Customized programming of human stem cells
Induced pluripotent stem cells (iPS) have the potential to convert into a wide variety of cell types and tissues. However, the ''recipes'' for this conversion are often complicated and difficult to implement. Researchers at TU Dresden, Harvard University (USA) and the University of Bonn have found a way to systematically extract hundreds of different cells quickly and easily from iPS using transcription factors. Researchers can use this transcription factor source through the non-profit organization Addgene. (2020-11-30)

New mechanism of pain control revealed
Researchers have identified a unique population of astrocytes in the dorsal horn of the spinal cord of mice that produces pain hypersensitivity when activated by neurons carrying signals down from the brain. The findings indicate that the role of descending neurons in controlling spinal pain transmission is not limited to suppression and point to this group of astrocytes as a new target for enhancing the effect of chronic pain treatments. (2020-11-25)

Early trial hints CAR T cells may combat solid tumors in children with neuroblastoma
A phase 1 trial involving 12 children with relapsed neuroblastoma - a hard-to-treat pediatric cancer - shows that anticancer CAR T cells displayed signs of efficacy against these tumors while avoiding damage to nerve tissue. (2020-11-25)

Unique Schwann cells: the eyes have it
Neuroscience researchers at UConn Health are finding genetic properties of Schwann cells in the cornea that may unlock a better understanding of their role in healing, sensory function, preserving vision, and even nerve regeneration. (2020-11-23)

Stem cell transplantation: undesirable rejection mechanism identified
In the treatment of leukaemia, stem cell transplantation subsequent to chemotherapy and radiation can often engender severe adverse inflammatory reactions - especially in the skin or in the gut, since these so-called barrier organs are more frequently affected. Up until now, the reason for this was unclear. A team of researchers in Vienna has now identified an immune mechanism that is partially responsible for this. (2020-11-19)

Researchers improve neuronal reprogramming by manipulating mitochondria
Researchers at Helmholtz Zentrum München and Ludwig Maximilians University Munich (LMU) have identified a hurdle towards an efficient conversion: the cell metabolism. By expressing neuron-enriched mitochondrial proteins at an early stage of the direct reprogramming process, the researchers achieved a four times higher conversion rate and simultaneously increased the speed of reprogramming. (2020-11-17)

Reversal of glial scar tissue back to neuronal tissue through neuroregenerative gene therapy
Brain or spinal cord injury often results in glial scar tissue that is correlated to neural functional loss. Glial scar is a well-known obstacle for neural regeneration. A research team led by Prof. Gong Chen at Jinan University, Guangzhou, published an article in the current issue of Frontiers in Cellular Neuroscience, demonstrating that glial scar tissue can be reversed back to neuronal tissue through NeuroD1-based neuroregenerative gene therapy. (2020-11-16)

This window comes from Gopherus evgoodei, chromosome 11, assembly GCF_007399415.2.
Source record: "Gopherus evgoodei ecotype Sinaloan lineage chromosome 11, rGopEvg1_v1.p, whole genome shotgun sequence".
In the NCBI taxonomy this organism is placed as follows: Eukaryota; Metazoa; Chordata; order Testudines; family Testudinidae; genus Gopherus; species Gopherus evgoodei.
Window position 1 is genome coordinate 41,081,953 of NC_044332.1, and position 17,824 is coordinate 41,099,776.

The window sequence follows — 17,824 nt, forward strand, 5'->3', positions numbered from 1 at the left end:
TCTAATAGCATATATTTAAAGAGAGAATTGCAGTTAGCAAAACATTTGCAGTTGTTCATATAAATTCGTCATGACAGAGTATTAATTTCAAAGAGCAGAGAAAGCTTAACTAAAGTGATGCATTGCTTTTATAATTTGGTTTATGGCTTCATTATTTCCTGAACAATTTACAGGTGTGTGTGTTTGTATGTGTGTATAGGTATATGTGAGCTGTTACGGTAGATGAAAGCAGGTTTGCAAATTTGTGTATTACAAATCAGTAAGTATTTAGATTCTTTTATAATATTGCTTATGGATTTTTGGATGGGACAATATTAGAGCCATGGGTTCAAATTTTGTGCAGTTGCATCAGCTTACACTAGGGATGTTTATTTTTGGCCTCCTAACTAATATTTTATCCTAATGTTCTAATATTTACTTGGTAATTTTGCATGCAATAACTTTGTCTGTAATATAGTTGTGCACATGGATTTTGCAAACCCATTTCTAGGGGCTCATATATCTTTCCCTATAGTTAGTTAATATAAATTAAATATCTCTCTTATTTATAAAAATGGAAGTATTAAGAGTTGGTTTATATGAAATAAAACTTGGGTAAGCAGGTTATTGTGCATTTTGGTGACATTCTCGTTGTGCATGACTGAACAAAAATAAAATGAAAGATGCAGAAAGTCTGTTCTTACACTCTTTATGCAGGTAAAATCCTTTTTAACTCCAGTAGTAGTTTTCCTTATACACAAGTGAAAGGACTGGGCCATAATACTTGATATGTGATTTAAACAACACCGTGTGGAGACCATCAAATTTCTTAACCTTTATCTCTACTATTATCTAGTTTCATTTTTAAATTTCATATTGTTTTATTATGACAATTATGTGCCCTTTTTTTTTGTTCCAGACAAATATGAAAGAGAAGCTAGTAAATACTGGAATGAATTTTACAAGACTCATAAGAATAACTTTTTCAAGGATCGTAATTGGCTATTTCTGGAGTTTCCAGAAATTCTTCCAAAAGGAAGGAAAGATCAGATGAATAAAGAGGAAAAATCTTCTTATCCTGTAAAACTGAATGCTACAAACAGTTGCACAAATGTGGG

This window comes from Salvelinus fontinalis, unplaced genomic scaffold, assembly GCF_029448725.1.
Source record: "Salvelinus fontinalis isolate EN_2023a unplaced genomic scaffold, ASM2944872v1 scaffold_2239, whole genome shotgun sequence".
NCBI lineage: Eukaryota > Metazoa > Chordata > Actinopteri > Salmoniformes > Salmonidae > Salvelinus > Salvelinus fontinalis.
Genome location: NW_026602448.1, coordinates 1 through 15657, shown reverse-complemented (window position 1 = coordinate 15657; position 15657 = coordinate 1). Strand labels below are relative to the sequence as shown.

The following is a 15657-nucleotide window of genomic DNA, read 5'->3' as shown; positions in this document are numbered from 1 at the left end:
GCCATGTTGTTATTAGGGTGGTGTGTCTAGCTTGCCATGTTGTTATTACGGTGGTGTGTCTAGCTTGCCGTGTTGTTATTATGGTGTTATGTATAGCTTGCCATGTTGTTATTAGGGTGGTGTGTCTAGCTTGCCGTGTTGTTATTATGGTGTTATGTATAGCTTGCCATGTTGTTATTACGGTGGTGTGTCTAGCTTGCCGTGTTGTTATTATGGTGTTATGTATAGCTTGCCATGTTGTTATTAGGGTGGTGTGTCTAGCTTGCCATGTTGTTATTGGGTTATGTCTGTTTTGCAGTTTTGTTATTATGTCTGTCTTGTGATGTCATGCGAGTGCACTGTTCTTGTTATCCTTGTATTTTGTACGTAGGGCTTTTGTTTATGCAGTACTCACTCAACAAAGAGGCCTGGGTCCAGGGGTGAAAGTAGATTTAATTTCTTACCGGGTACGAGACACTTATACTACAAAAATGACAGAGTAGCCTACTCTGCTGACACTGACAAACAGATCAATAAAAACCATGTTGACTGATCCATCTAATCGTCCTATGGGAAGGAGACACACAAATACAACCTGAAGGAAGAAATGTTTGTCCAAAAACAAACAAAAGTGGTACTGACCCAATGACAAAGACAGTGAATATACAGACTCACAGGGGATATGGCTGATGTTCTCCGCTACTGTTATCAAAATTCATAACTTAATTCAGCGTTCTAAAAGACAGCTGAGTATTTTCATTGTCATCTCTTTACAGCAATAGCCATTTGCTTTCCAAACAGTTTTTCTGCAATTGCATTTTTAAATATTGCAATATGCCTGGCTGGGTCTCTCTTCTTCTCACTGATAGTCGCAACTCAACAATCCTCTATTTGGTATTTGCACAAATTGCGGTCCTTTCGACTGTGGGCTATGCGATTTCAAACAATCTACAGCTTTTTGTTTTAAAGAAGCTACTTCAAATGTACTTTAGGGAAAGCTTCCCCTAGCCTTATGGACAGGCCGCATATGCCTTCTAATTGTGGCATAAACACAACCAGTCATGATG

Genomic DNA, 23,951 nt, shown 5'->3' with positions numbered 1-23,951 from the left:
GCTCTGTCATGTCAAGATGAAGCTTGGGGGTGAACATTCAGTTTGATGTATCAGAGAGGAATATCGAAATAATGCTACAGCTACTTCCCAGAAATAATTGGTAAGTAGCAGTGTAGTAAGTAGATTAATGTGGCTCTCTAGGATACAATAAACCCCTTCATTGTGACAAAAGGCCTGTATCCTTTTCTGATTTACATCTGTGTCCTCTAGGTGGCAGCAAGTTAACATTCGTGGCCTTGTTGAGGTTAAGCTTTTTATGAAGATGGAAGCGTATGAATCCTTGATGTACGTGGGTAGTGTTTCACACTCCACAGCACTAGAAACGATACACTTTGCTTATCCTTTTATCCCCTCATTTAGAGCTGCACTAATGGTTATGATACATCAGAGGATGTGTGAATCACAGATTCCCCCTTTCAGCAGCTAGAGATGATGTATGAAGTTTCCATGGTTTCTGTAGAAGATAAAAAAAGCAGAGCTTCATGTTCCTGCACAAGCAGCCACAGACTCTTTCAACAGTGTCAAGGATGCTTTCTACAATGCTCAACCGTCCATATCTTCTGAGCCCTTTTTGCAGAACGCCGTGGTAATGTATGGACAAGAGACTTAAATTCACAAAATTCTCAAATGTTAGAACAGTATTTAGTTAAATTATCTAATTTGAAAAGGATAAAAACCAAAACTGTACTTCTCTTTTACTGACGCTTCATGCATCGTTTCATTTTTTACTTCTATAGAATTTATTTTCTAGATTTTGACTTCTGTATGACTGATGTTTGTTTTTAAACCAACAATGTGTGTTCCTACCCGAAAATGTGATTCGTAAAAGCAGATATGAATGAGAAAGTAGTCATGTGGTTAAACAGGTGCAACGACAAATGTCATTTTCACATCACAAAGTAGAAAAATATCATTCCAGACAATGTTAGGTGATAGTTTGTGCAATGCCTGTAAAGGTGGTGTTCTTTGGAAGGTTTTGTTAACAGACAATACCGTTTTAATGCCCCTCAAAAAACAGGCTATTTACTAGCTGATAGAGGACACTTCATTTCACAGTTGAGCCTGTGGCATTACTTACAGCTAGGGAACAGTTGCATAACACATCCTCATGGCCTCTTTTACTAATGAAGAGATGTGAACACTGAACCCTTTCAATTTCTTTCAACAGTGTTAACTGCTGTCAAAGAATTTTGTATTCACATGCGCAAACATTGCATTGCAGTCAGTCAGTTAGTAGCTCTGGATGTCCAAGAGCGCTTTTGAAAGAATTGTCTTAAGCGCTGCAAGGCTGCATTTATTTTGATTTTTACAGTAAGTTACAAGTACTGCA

First non-human primate study showing promise of gene therapy for stroke repair
Stroke is a leading cause of death and severe long-term disability with limited treatment available. A research team led by Prof. Gong Chen at Jinan University, Guangzhou, China recently reported the first non-human primate study demonstrating successful in vivo neural regeneration from brain internal glial cells for stroke repair. This work was published on Frontiers in Cell and Developmental Biology on November 5th, 2020. (2020-11-13)

Neural stem and progenitor cell diversity in brain development may contribute to cortical complexity
Stem and progenitor cells exhibit diversity in early brain development that likely contributes to later neural complexity in the adult cerebral cortex, this according to a new study published Nov. 6, 2020 in Science Advances. Researchers from the Center for Neuroscience Research (CNR) at Children's National Hospital say this research expands on existing ideas about brain development, and could significantly impact the clinical care of neurodevelopmental diseases in the future. (2020-11-06)

Root bacterium to fight Alzheimer's
A bacterium found among the soil close to roots of ginseng plants could provide a new approach for the treatment of Alzheimer's. Rhizolutin, a novel class of compounds with a tricyclic framework, significantly dissociates the protein aggregates associated with Alzheimer's disease both in vivo and in vitro, as reported by scientists in the journal Angewandte Chemie. (2020-11-02)

Lineage tracing of direct astrocyte-to-neuron conversion for brain repair
A research team led by Prof. Gong Chen at Jinan University (Guangzhou, China) published a work on October 9th in Neural Regeneration Research, providing unambiguous data that brain internal astrocytes are directly converted into neurons through lineage tracing studies. Using brain internal astrocytes, a type of supporting cells to neurons, to directly convert into new neurons is an innovative brain repair technology that may benefit millions of patients worldwide. (2020-10-16)

New study may reveal link to lipids playing a key role in Parkinson's disease
New Parkinson's disease model breaks conventional thinking about the roots of Parkinson's disease and may lead to development of new therapies. (2020-10-16)

College of Medicine researcher makes novel discoveries in preventing epileptic seizures